Throughout this assignment I have had to see Australia through the eyes of someone who wasn’t born and raised here. I have had to look at this country as a foreigner and wonder about the stereotypes, the clichés and the overall view of Australia’s appearance, attitudes and lifestyles. It’s like I am a substitute teacher at a school being told which kids to watch out for. “Yeah that Australia is a bit of work. You might want to keep an eye on that one, what with its laziness, racism, alcoholism and its annoying habit of joking about drop bears, which are a serious thing.” Come on teachers don’t pretend you never warn the subs about us.
When you love something enough, you can be made oblivious to its flaws, or you just tolerate them a little more than those who don’t love it like you do. For example, the Star Trek fandom is impossibly huge despite the fact that the acting is corny, the fight scenes are terrible [Example of terrible fight scene] the special effects are a different kind of special and the stories seem like they took the first script, put it in a blender, took it out, put it back together and gave the planet in the episode a different name. I know it’s easy to insult a show that was made so long ago but I honestly don’t understand how its fandom can still grow when it has the graphics of Avatar, the camera work of Inception, the fight scene choreographers of Pirates of the Caribbean and the writing of Sherlock Holmes to compete with.
Before I go completely off track allow me to put an obscure segway here that relates Star Trek to the moral and ethical issues of Australia. . . . I look at Star Trek fans and think “Do you like it because someone has to like the ugly kid in the family?” while there would be some people looking at me and think “So you’re alright with underage drinking, planned racist gang attacks, and pushing away every refugee that knocks on the door?” in reference to the country I love. Are these ethical issues like the bad graphics and terrible fight scenes of Star Trek? Have I just been raised into it for so long that the flaws are covered with the rug and a good old Aussie ‘She’ll be right’ attitude?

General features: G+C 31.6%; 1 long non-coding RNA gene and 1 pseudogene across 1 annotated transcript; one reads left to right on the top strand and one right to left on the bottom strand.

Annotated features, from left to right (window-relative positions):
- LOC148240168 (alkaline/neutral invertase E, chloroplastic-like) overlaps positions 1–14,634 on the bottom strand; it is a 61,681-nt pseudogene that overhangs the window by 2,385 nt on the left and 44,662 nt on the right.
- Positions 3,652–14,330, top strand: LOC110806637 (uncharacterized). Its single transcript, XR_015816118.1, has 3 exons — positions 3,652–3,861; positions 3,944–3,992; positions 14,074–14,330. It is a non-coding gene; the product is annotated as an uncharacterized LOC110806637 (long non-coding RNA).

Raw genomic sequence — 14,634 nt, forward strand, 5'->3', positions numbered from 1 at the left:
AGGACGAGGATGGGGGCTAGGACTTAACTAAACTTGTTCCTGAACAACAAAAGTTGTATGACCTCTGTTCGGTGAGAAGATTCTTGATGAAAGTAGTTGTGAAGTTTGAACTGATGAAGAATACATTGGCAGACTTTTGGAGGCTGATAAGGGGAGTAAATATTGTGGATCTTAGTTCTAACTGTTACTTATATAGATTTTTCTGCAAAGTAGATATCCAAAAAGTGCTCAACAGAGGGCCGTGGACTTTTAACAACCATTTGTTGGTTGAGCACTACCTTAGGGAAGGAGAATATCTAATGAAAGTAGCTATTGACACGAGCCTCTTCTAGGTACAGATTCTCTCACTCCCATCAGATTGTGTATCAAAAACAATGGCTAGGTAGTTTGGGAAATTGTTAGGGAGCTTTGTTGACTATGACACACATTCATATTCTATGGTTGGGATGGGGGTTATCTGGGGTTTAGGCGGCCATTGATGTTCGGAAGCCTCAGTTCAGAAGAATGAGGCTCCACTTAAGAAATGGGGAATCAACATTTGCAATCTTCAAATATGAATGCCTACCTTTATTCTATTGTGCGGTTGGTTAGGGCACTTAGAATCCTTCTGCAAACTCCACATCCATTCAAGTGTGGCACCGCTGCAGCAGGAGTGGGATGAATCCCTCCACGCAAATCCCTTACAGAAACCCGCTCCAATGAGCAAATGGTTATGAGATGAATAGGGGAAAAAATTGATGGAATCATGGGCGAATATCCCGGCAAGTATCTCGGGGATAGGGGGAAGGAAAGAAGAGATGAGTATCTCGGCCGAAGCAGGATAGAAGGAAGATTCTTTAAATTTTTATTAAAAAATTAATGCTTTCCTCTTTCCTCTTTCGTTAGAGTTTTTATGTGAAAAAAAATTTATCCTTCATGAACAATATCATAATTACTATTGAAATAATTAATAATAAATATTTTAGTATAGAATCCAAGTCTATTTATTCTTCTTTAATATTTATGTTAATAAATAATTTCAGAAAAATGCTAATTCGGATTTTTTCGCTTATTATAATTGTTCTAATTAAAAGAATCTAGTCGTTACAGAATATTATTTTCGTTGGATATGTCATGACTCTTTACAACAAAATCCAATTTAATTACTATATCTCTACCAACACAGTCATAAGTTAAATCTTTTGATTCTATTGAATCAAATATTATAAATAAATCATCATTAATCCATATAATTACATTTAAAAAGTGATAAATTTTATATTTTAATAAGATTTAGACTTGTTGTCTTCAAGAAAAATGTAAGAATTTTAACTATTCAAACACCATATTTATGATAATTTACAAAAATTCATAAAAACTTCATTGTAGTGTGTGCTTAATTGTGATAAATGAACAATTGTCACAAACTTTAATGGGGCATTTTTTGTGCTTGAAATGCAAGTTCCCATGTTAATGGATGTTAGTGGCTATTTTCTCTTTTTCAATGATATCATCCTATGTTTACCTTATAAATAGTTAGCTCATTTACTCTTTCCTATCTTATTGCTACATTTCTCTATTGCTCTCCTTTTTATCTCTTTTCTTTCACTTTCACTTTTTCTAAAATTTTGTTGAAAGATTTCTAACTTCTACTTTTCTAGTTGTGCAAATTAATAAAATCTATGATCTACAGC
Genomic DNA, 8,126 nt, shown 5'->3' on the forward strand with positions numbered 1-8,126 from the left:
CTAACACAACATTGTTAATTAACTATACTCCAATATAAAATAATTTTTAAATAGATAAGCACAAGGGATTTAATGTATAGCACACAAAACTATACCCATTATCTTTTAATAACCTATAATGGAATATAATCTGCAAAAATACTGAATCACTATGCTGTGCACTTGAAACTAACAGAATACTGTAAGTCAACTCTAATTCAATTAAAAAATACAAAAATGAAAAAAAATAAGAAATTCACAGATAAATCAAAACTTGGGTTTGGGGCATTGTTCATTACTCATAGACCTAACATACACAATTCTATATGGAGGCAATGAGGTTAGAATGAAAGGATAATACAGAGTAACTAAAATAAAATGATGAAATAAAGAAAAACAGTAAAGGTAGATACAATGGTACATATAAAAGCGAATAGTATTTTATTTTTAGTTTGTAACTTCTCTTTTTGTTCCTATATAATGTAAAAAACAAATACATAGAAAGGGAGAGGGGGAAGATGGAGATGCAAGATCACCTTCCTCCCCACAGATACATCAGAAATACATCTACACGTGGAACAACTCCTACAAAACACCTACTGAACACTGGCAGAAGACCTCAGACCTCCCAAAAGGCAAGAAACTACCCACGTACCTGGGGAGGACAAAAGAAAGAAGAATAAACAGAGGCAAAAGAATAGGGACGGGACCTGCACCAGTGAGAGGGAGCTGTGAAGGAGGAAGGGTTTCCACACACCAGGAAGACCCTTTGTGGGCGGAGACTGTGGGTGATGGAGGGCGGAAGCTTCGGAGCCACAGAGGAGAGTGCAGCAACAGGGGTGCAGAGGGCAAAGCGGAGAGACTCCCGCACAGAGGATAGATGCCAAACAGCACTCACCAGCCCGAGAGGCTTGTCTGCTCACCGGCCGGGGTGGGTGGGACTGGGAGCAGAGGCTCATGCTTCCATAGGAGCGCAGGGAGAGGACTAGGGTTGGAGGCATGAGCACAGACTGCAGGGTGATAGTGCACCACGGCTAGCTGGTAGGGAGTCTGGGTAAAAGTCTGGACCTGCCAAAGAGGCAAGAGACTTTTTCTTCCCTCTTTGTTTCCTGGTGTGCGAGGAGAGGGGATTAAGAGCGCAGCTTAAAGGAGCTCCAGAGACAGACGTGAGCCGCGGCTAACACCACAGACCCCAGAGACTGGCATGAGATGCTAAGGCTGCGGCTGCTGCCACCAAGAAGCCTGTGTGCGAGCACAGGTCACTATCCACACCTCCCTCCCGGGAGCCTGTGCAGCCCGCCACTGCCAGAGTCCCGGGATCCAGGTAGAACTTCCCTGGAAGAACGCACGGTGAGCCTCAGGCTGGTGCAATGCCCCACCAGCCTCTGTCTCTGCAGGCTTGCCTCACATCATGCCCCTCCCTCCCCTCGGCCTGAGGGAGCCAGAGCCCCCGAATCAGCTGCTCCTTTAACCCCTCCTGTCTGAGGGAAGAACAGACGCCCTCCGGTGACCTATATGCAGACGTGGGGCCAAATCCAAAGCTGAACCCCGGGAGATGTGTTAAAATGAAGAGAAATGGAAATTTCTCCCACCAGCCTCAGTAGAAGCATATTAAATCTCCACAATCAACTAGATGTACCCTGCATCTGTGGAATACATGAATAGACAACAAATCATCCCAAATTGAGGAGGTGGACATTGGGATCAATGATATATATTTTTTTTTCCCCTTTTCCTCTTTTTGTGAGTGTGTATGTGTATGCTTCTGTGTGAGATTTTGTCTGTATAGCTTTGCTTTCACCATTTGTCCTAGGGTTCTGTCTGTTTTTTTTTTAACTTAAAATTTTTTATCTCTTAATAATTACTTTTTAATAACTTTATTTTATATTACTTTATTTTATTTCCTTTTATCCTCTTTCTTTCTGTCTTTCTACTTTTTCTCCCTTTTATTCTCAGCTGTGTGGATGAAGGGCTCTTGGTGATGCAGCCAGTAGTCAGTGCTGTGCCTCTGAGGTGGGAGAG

When I was told to write and critique moral and ethical issues in Australia, I got started and I realised that the fact that Australians are mostly OK with their moral and ethical issues is a deadly issue in itself. I’m not trying to insult my country or diminish it’s -for want of a more impressively literate word- awesomeness. I am trying to say that the cloud of awesome is drifting to cover quite a few ugly things.
Australia has never had a war on its home land yet Australians have participated in so many. How can a country that’s never been host to a war be at the centre of such terrors as the Cronulla riots? Lebanese Muslims so much as set foot on the sandy beaches of Cronulla and they could be beaten to death. I hate writing harsh truths that put Australia in a light so bad you can’t even see the positive but sometimes we have to ask the hard questions. Is this beautiful country full of such friendly neighbours really this bad for foreigners? Is this haven of mateship and brotherly bondage a fantasy to those who are different? If appreciation of differences is too far fetched then can we at least settle for acceptance?
Even someone who has never picked up a bible could probably recite the old “Love your neighbour as yourself” reference. We are all human we all have family, friends, problems, emotions, pasts, futures . . . . We aren’t all that different. How long will it be before all Australians can see the world as equal? How long will it be before everyone can see the Australia I see? If it is digitally remastered, given a new writer, new actors and a good fight scene choreographer, can we come out with a better Australia remake than the Star Trek one?
Note: I haven’t actually seen the Star Trek movie, and I’ve only seen one or two episodes of the original but I was enjoying the comparative metaphor with Star Trek and Australia so I brought it back for the conclusion. Hope you appreciated it.